With version Enscape 3.1 and above, users can create their own panorama galleries. Once you are logged into the Enscape License Center, you can organize your own gallery from panoramas created from the same project.
For more information on how to set up a panorama gallery in Enscape, please see our Knowledge Base article.
Alternative panorama tour providers
There are a lot of different services out there that allow you to create panorama tours. Many are only available in a paid subscription but create such beautiful tours that it might be an investment worth considering, especially if your firm creates such tours frequently. At the top of the list are 3DVista, RoundMe, krpano, and Modelo. Check out this pano-tour forum user Nuge created using Modelo.
3DVista: Consider investing in a paid service to create high-performance tours
Modelo: Consider investing in a paid service to create high-performance tours
There are also two great free tools that allow you to create panorama tours at no cost. The first is Pannellum, a versatile tool: on the one hand, you can use it to simply annotate single panoramas, to add more detail or information. On the other hand, you can create linked tours to give the viewer a full experience of the project. It is perhaps a little complicated at first to get the hang of, but the site offers lots of documentation and a detailed tutorial to get you started.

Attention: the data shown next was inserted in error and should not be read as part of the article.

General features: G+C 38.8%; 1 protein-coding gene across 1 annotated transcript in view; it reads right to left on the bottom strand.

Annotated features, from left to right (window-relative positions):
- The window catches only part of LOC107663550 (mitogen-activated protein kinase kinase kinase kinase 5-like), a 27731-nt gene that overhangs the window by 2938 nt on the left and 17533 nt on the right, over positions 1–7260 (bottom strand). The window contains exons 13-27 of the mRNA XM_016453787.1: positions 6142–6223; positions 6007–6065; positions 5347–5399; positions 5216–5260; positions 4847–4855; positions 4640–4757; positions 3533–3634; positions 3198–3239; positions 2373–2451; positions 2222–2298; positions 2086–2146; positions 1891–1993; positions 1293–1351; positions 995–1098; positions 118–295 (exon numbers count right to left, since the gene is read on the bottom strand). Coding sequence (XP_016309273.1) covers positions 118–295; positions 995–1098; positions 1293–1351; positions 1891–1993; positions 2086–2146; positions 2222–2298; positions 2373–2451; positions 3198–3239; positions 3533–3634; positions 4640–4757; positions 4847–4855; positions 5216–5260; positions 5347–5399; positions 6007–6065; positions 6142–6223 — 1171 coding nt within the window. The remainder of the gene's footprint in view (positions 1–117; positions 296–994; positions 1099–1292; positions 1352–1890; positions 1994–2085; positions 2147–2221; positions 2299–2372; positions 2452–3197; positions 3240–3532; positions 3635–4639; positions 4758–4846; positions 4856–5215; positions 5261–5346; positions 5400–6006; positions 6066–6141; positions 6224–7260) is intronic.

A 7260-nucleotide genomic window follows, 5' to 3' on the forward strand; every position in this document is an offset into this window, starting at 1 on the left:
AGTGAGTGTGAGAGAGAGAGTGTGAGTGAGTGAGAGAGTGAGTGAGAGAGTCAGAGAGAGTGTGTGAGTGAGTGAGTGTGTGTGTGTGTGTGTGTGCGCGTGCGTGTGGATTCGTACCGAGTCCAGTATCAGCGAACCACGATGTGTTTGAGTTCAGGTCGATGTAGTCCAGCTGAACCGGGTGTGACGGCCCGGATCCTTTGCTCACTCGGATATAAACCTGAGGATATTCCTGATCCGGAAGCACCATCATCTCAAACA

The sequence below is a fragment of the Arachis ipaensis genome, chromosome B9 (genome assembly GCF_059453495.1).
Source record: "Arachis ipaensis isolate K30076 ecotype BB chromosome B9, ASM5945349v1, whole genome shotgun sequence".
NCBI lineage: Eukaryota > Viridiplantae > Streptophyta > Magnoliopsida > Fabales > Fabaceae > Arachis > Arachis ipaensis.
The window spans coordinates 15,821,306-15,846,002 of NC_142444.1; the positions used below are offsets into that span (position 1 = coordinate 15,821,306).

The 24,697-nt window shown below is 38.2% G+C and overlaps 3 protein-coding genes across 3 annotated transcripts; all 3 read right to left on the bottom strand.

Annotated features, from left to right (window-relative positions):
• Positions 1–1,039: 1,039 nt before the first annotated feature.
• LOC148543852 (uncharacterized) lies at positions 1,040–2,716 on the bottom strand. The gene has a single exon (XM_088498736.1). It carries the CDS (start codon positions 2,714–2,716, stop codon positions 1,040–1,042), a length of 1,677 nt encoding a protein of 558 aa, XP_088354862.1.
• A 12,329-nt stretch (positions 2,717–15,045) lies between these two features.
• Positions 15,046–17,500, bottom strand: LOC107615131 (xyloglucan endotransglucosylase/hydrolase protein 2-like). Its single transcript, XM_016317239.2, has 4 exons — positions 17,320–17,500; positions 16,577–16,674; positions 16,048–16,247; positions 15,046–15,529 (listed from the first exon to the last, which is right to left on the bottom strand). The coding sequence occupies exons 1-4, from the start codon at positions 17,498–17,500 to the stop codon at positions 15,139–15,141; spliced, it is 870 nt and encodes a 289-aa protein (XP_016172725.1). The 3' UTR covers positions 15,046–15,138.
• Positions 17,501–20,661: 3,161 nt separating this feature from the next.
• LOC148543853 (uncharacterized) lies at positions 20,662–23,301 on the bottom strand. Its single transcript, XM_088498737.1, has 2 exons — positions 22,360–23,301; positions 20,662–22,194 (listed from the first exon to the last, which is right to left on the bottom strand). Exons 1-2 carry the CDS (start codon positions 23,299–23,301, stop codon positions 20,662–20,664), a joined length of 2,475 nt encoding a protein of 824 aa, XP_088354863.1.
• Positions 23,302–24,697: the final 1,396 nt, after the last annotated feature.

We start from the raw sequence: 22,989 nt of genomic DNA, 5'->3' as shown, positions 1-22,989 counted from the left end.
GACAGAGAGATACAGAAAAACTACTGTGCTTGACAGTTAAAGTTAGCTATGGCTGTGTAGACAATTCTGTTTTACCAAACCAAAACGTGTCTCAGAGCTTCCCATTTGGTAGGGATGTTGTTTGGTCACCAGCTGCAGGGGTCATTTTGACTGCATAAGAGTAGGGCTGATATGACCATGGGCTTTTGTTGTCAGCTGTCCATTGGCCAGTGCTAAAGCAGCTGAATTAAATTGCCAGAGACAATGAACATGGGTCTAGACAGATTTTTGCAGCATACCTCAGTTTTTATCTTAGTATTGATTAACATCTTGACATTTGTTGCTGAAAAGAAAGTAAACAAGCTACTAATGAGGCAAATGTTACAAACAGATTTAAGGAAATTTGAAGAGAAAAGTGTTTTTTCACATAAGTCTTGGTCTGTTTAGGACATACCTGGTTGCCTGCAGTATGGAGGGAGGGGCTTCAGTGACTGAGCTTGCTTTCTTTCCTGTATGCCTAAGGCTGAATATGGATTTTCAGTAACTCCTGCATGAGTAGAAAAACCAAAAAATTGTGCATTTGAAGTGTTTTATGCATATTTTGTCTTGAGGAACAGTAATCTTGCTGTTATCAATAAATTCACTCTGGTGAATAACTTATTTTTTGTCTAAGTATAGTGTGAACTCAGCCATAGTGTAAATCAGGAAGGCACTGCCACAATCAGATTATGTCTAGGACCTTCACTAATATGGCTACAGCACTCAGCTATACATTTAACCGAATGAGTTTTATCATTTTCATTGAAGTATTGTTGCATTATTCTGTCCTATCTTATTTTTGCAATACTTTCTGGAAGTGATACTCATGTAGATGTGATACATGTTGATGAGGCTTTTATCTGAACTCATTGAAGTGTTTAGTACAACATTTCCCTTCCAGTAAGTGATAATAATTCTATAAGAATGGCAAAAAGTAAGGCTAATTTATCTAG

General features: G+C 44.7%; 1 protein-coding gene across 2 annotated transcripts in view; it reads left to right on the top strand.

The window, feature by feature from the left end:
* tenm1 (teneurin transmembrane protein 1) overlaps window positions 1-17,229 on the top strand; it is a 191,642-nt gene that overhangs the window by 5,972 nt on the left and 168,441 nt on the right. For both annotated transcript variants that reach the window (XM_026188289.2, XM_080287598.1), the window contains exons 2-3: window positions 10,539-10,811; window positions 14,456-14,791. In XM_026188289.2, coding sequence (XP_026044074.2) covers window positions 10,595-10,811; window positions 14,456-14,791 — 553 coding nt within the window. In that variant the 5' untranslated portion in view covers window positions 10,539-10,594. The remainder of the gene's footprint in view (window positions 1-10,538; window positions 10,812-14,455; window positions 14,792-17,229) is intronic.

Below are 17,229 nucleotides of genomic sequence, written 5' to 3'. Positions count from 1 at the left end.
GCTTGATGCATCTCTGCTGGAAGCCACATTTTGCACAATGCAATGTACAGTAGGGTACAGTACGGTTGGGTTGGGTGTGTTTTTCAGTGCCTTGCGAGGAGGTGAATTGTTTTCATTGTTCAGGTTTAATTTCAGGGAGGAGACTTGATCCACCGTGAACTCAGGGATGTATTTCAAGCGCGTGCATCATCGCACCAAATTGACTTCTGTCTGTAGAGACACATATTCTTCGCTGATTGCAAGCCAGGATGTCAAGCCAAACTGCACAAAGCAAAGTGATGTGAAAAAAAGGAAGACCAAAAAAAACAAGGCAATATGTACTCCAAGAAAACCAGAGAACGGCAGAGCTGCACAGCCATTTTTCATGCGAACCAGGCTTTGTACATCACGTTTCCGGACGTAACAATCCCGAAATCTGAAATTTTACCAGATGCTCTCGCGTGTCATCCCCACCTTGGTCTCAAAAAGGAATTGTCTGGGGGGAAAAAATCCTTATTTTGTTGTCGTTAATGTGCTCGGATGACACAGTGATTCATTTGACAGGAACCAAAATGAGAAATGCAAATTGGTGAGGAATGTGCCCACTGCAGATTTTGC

Open-source tool Pannellum creates detailed and dynamic pano-tours
My new favorite tool, which I learned about from our forum user xxl, is marzipano. It’s incredibly intuitive; just drag and drop several panoramas into the webviewer and set the starting view. Then you can link the panoramas together and add info spots if you want to.
Create pano-tours in minutes for free with Marzipano
As you have seen, the ways to integrate panoramas into your workflow are almost endless. This underrated tool can enhance your project presentations, offering a near-VR experience with just a smartphone and a cardboard viewer. Between client meetings, it’s the easiest way to share updates with clients who might not have the graphics card to handle an executable standalone.
Beyond the planning stage, you can easily view panoramas, even on the construction site via QR codes. Personalize these to fit your company image, or use the Enscape-provided codes for even more ease. Printing these codes in your marketing materials or uploading a panorama to your Facebook page allows you to make an impact on even more potential clients than ever before. Long story short: adding panoramas into your workflow takes little effort and yields big results. Can you ask for more?